The Marsden Grotto, locally known as The Grotto, is a unique public house located in a cave on the coast, making it one of the very few 'cave bars' in Europe. The Grotto is partly dug into the cliff face and fronted with a more conventional building opening onto the beach.
The pub is reputedly haunted by a number of ghosts. These include a smuggler that betrayed some of his gang, the remaining members hanged him in chains and let him stare to death in the caves. His moans have been reported coming from the shaft pictured above. Also reported is a ghost that likes to consume their own pint, which has resulted in the tradition of a tankard of ale being left for the thirsty spirit each night upon closing. Cheers!
For more information, please read Haunted Britain by Richard Jones; Haunted Britain by Antony D. Hippisley Coxe and Britain's Haunted Heritage by J.A. Brooks.
The National Trust describe Souter as "an iconic beacon... Hooped in red and white and standing proud on the coastline midway between the Tyne and the Wear". Souter was the first lighthouse in the world to be actually designed and built specifically to use alternating electric current, the most advanced lighthouse technology of its day. It was opened in 1871. It is now in the care of the National Trust and is open to the public.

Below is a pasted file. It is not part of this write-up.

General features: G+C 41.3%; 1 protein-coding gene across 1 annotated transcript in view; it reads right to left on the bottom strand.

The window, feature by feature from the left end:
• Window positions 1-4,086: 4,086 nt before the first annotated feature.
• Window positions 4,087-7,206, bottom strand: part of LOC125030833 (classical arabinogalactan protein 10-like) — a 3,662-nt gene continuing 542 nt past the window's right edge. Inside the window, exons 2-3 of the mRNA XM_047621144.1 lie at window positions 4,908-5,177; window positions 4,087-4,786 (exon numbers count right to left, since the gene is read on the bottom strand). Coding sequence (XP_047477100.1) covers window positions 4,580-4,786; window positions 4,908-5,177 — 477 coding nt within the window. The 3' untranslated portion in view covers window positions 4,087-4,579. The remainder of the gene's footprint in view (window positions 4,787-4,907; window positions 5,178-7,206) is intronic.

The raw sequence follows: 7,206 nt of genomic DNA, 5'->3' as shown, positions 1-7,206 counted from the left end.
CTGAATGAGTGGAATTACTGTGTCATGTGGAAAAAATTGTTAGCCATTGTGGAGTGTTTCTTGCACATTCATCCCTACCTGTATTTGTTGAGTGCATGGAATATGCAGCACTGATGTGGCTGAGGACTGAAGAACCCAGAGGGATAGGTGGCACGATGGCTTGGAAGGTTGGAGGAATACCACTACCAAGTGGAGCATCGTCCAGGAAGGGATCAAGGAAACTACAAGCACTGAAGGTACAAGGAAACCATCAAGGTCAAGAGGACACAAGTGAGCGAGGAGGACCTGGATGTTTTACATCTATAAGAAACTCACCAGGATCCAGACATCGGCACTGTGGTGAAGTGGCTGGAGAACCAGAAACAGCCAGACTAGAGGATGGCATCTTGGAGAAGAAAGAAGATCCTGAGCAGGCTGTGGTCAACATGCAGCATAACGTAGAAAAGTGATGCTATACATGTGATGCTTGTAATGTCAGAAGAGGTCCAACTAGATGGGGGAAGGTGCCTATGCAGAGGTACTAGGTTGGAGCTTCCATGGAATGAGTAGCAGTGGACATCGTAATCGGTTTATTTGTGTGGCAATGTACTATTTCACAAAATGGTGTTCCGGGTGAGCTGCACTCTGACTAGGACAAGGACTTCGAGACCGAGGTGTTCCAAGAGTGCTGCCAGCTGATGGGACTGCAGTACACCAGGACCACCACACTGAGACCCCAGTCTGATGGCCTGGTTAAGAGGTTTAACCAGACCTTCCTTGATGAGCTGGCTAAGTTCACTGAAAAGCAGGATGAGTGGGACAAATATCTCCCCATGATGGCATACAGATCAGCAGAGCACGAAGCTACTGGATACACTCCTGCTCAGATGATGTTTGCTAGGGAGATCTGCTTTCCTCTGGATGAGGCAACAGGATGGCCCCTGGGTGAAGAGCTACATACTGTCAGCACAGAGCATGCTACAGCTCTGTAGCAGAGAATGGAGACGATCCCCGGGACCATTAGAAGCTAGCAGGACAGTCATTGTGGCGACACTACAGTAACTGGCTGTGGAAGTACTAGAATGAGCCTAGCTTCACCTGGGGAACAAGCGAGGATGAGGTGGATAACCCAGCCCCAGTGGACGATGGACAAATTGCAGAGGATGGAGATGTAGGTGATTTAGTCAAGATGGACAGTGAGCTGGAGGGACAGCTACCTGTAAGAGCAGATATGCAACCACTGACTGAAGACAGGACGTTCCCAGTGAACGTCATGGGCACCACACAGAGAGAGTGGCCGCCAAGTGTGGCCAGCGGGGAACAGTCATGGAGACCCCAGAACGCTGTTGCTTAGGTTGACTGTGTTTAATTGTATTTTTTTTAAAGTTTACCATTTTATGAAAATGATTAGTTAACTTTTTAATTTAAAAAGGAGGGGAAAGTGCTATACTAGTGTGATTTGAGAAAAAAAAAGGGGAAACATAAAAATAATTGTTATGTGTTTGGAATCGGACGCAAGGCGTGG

The lighthouse is reputedly haunted. The apparition of a man in an "old-fashioned uniform" has been sighted. Objects have levitated infront of witnesses; the sounds of running footsteps and slamming doors have been heard; presences felt; sudden drops in temperature and the smell of tobacco have also been reported.
Pictured left is Souter Lighthouse courtesy of Glenn Scott.
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For more information, please read Haunted Britain by Richard Jones and Ghosts: Mysterious Tales from the National Trust by Sian Evans.